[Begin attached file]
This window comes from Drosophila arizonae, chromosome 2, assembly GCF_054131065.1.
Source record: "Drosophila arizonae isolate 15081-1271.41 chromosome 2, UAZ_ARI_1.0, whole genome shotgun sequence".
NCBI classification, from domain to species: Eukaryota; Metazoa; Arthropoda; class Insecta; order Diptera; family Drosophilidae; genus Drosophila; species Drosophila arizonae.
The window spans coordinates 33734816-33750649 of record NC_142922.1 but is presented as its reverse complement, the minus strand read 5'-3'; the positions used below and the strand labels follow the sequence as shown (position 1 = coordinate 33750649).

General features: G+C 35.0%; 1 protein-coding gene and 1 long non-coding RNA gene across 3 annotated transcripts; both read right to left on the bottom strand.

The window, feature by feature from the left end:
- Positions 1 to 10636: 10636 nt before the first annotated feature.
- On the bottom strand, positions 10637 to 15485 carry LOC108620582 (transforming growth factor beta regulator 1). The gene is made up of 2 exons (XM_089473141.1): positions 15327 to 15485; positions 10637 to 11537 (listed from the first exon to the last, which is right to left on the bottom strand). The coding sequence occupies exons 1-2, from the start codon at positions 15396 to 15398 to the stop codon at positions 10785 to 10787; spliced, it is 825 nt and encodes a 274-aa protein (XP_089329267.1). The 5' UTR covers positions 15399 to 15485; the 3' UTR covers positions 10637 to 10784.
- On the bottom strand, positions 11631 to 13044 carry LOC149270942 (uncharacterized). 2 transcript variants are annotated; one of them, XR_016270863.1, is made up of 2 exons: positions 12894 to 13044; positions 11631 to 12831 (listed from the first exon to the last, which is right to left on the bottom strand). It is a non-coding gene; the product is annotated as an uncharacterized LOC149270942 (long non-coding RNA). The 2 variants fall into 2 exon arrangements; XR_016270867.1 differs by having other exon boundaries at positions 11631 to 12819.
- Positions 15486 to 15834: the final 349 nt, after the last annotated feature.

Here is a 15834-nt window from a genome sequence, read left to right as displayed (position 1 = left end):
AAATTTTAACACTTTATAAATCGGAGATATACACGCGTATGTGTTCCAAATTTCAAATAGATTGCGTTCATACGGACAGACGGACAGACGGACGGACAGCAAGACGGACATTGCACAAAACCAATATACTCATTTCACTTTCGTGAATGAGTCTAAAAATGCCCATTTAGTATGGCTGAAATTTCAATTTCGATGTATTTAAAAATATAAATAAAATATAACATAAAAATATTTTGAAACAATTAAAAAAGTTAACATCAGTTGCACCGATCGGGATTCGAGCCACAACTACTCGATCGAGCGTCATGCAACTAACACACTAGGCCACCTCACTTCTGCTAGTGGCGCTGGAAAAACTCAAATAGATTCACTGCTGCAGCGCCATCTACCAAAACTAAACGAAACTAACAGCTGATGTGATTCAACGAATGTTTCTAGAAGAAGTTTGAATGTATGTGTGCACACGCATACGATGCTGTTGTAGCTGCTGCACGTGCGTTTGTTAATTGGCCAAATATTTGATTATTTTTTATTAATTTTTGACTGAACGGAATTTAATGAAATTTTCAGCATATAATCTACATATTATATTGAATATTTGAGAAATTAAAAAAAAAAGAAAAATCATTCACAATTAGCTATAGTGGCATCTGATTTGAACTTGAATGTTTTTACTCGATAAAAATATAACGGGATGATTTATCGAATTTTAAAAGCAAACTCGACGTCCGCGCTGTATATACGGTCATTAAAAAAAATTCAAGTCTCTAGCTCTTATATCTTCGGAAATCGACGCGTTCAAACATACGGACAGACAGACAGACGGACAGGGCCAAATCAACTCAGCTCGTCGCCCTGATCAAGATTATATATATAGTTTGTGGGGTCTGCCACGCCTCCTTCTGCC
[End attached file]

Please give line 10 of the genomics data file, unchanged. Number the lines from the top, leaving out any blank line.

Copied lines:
- Positions 15486 to 15834: the final 349 nt, after the last annotated feature.